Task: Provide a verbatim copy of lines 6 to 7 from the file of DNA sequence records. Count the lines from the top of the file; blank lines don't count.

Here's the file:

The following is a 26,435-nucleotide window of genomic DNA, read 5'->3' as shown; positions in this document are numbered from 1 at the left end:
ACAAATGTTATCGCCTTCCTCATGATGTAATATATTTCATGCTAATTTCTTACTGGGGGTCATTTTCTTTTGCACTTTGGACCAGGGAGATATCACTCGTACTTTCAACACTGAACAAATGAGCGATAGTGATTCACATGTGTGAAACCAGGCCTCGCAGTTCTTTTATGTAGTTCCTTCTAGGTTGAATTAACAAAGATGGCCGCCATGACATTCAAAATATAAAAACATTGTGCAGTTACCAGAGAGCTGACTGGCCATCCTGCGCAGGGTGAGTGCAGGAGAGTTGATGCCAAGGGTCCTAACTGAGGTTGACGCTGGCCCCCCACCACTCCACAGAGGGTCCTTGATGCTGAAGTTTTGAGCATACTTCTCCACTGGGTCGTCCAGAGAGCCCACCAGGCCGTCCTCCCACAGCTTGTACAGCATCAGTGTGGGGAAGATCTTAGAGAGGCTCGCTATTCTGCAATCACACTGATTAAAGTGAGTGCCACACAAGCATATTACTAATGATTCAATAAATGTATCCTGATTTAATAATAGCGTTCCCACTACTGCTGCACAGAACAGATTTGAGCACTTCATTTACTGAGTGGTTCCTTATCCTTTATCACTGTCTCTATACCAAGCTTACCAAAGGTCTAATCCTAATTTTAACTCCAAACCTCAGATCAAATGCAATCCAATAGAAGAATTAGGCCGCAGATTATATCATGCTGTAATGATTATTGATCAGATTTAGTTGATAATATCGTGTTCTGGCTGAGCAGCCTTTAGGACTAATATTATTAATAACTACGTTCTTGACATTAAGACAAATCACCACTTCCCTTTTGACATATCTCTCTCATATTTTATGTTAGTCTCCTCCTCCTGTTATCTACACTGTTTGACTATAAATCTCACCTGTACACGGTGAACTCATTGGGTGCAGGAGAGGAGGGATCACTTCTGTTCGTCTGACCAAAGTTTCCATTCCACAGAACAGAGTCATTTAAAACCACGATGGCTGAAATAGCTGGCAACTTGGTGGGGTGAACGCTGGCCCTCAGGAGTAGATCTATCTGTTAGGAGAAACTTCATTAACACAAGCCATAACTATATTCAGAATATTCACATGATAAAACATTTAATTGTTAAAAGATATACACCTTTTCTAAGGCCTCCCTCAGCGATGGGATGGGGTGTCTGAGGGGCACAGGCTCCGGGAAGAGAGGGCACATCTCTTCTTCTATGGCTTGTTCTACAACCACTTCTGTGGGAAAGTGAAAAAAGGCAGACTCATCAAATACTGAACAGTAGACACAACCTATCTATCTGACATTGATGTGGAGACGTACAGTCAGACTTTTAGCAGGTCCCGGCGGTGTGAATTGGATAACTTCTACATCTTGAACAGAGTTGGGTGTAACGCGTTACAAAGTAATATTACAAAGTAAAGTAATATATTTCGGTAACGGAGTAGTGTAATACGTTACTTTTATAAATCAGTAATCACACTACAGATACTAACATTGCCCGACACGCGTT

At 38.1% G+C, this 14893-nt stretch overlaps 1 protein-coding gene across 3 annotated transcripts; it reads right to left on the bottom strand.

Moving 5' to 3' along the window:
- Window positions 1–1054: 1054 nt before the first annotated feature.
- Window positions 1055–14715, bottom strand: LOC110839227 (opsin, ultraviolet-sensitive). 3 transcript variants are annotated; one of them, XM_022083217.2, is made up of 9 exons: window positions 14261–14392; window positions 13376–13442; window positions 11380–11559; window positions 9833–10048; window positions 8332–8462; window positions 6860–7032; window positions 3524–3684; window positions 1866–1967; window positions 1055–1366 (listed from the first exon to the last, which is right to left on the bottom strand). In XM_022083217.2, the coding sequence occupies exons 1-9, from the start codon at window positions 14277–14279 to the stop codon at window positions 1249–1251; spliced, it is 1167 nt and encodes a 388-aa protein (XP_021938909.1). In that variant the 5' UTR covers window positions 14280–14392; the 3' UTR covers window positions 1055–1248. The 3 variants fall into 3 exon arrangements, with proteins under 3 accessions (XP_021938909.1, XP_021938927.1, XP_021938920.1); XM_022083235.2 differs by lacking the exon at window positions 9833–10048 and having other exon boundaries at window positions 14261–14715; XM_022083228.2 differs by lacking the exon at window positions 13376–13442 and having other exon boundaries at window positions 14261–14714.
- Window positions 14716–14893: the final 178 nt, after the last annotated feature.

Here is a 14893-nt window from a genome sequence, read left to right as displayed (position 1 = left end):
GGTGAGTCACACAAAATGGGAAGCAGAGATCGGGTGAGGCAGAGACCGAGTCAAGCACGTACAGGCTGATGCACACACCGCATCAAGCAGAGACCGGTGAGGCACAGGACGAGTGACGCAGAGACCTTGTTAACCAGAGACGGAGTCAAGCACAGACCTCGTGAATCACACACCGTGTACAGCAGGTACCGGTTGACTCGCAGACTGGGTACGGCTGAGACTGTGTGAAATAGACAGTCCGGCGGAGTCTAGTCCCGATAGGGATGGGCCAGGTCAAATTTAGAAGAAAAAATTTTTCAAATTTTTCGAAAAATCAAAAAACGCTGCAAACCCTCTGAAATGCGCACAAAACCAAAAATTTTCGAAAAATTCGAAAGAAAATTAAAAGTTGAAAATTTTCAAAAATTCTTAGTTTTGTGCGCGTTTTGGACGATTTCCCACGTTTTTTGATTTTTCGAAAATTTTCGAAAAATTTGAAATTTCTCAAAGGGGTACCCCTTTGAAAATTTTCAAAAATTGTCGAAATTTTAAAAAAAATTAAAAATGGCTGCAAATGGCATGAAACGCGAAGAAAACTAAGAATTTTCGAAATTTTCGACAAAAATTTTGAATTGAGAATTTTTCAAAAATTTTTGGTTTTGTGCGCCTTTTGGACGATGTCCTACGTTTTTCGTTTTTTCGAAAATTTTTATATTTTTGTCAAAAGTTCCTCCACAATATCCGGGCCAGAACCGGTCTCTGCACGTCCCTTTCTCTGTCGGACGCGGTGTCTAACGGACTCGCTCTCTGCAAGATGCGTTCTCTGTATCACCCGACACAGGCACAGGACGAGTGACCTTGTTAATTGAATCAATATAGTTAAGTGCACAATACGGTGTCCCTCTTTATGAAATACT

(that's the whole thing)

- Window positions 1055–14715, bottom strand: LOC110839227 (opsin, ultraviolet-sensitive). 3 transcript variants are annotated; one of them, XM_022083217.2, is made up of 9 exons: window positions 14261–14392; window positions 13376–13442; window positions 11380–11559; window positions 9833–10048; window positions 8332–8462; window positions 6860–7032; window positions 3524–3684; window positions 1866–1967; window positions 1055–1366 (listed from the first exon to the last, which is right to left on the bottom strand). In XM_022083217.2, the coding sequence occupies exons 1-9, from the start codon at window positions 14277–14279 to the stop codon at window positions 1249–1251; spliced, it is 1167 nt and encodes a 388-aa protein (XP_021938909.1). In that variant the 5' UTR covers window positions 14280–14392; the 3' UTR covers window positions 1055–1248. The 3 variants fall into 3 exon arrangements, with proteins under 3 accessions (XP_021938909.1, XP_021938927.1, XP_021938920.1); XM_022083235.2 differs by lacking the exon at window positions 9833–10048 and having other exon boundaries at window positions 14261–14715; XM_022083228.2 differs by lacking the exon at window positions 13376–13442 and having other exon boundaries at window positions 14261–14714.
- Window positions 14716–14893: the final 178 nt, after the last annotated feature.